TIME is running out in the hunt to find the 1,964 missing persons of Cyprus, Marina Yannakoudakis MEP has warned.
The 1,464 Greek Cypriots and 502 Turkish Cypriots went missing during the 1974 Turkish invasion of Cyprus as well as in civil unrest in 1964.
Mrs Yannakoudakis, Conservative MEP for London, delivered her message after a visit to Cyprus to meet members of the Committee on Missing Persons in Cyprus (CMP).
Speaking at a press conference in Finchley, North London, she explained: ‘I have taken on this cause as it’s a humanitarian issue which needs support and for which time is running out. In reality, regretfully what we are talking about are the remains of these people.’
Mrs Yannakoudakis called for more funds to help the hunt. The EU has donated £2million to assist the CMP.
She explained: ’There have been 562 sets of remains found to date on the island, and 290 burial sites opened. It should be stressed that of the 290 sites, 159 did not contain any human remains.
‘As those hunting for remains depend so much on witnesses coming forward with information so they can the look for the bodies, time is running out. Many of the witnesses are old and will not survive much longer. Many of the parents, brothers, sisters and friends looking for the missing are also ageing. So it’s important that the CMP works quickly as time is running out.’
She said: ‘These people are not just statistics; they are men and women, boys and girls, aged from five to 80, not only soldiers but civilians. They had families, hopes and dreams like all of us. They had things they wanted to achieve, they had people they were responsible for and people who were responsible for them. They had names – Andreas, Christos, Anastasia. They should not be forgotten. Finding the missing people of Cyprus will not solve the Cyprus problem. But it will be a decent humane move to give the families the peace they have been denied for 35 years and ensure a decent respectful burial for these people.’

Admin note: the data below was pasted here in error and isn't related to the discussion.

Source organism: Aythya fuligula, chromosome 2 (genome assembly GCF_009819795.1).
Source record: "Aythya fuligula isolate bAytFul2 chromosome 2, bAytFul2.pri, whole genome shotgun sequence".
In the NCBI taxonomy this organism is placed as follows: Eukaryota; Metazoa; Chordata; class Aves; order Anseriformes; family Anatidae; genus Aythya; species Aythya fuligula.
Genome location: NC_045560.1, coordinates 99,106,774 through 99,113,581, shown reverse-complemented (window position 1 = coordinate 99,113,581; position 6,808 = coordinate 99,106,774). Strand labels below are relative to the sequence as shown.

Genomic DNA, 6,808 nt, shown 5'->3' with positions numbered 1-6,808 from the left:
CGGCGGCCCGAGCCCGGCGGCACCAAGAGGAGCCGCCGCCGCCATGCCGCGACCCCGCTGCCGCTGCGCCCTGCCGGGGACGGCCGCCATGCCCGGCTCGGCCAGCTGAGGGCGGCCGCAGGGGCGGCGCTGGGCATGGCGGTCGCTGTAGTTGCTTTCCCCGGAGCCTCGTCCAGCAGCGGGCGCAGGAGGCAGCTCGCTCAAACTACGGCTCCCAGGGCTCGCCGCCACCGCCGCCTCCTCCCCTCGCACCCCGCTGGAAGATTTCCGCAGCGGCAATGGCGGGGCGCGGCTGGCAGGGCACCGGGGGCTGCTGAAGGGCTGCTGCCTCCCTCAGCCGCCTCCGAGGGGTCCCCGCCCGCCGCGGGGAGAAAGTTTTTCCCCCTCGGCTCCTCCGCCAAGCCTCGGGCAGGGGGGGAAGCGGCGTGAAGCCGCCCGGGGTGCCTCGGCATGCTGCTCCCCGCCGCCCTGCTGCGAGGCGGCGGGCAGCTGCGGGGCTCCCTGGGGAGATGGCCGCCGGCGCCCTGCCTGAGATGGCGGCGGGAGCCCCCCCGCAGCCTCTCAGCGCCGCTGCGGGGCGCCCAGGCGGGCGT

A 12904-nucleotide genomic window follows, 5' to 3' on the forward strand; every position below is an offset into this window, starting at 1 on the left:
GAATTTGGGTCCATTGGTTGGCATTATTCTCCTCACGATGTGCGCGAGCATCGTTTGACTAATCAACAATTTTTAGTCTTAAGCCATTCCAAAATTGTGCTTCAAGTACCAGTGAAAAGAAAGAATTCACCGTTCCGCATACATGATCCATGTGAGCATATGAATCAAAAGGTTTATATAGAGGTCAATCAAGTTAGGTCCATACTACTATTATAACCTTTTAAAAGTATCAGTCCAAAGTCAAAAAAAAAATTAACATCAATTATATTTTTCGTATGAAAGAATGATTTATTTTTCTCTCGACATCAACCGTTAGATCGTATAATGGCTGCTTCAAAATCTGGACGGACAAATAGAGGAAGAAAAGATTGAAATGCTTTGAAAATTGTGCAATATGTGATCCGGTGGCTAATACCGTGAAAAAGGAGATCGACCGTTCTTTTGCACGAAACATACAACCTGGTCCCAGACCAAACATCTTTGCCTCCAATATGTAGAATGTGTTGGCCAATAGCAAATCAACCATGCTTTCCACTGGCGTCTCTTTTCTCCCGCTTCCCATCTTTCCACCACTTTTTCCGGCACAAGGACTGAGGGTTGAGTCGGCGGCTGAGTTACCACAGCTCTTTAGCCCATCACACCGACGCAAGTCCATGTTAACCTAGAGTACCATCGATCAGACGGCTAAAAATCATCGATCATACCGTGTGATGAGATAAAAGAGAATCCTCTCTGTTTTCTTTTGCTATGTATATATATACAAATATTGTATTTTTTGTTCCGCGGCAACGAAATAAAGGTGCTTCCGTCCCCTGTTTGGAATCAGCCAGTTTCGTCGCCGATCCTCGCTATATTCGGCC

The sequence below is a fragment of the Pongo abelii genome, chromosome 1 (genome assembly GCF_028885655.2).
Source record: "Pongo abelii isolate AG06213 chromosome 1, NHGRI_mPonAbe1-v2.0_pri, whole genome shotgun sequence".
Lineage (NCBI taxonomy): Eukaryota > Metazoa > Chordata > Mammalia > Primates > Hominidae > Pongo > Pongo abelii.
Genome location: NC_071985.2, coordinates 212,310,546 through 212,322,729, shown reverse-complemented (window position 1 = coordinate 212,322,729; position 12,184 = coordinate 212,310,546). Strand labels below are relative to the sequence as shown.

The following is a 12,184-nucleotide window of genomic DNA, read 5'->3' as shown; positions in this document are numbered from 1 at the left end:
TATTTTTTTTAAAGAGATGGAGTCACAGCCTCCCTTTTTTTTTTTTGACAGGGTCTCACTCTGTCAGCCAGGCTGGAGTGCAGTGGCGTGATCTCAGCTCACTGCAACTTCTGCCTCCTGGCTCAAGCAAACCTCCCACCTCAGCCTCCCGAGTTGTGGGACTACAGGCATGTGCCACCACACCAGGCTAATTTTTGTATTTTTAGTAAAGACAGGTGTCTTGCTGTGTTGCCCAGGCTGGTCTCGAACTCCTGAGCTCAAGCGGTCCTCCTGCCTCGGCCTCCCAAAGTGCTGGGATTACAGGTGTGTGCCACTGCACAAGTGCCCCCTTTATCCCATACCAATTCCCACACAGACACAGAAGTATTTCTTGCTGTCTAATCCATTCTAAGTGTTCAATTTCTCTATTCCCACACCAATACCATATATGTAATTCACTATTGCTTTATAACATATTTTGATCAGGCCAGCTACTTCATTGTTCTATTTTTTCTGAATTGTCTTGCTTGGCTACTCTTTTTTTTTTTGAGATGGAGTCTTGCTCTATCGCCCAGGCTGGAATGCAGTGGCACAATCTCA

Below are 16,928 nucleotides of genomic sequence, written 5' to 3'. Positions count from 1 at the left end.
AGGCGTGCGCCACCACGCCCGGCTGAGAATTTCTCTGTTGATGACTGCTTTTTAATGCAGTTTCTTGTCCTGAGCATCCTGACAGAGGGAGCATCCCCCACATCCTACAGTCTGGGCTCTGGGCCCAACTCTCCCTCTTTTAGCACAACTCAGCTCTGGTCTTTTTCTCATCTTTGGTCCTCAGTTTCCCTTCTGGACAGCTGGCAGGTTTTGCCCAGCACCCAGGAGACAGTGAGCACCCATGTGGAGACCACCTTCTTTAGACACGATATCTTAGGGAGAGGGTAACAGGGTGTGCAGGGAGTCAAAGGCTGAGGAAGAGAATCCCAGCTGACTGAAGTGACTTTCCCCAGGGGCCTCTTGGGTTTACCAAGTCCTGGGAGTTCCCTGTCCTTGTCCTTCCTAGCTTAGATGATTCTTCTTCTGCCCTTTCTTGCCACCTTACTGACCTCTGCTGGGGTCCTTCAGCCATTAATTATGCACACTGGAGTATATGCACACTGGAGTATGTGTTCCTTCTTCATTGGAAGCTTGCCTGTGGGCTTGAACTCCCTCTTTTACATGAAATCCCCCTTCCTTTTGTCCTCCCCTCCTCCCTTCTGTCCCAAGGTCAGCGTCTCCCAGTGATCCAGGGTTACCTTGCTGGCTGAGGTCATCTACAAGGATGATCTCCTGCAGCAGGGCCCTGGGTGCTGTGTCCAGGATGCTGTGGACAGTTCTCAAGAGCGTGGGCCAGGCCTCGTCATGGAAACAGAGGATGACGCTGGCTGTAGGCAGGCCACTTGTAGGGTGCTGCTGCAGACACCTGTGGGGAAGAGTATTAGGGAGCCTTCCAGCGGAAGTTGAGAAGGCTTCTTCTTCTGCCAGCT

Mrs Yannakoudakis also said more pressure should be put on the governments of Turkey and Cyprus to come forward with information.
She added: ‘I believe it has to be made clear that what has happened in the past is in the past. We need to move forward and people who offer information should do so without fear of reprisal. This fear is the reason many are holding back.
‘Some feel the CMP should not only be looking for burial sites but also be looking to how and why the people died. I personally understand the need for people to want to know more about the circumstances of the death of the loved one, but for us to be able to support the work of the CMP and for them to work faster they need to be able to investigate without the fear of reprisals.’
The CMP employs approximately 80 people, and has eight teams consisting of investigators and people who deal with the burial sites. There are four teams looking in Northern Cyprus and two teams in the rest of the island.

ENDS
For more information contact Mark Walker on 0032 2284 7692.

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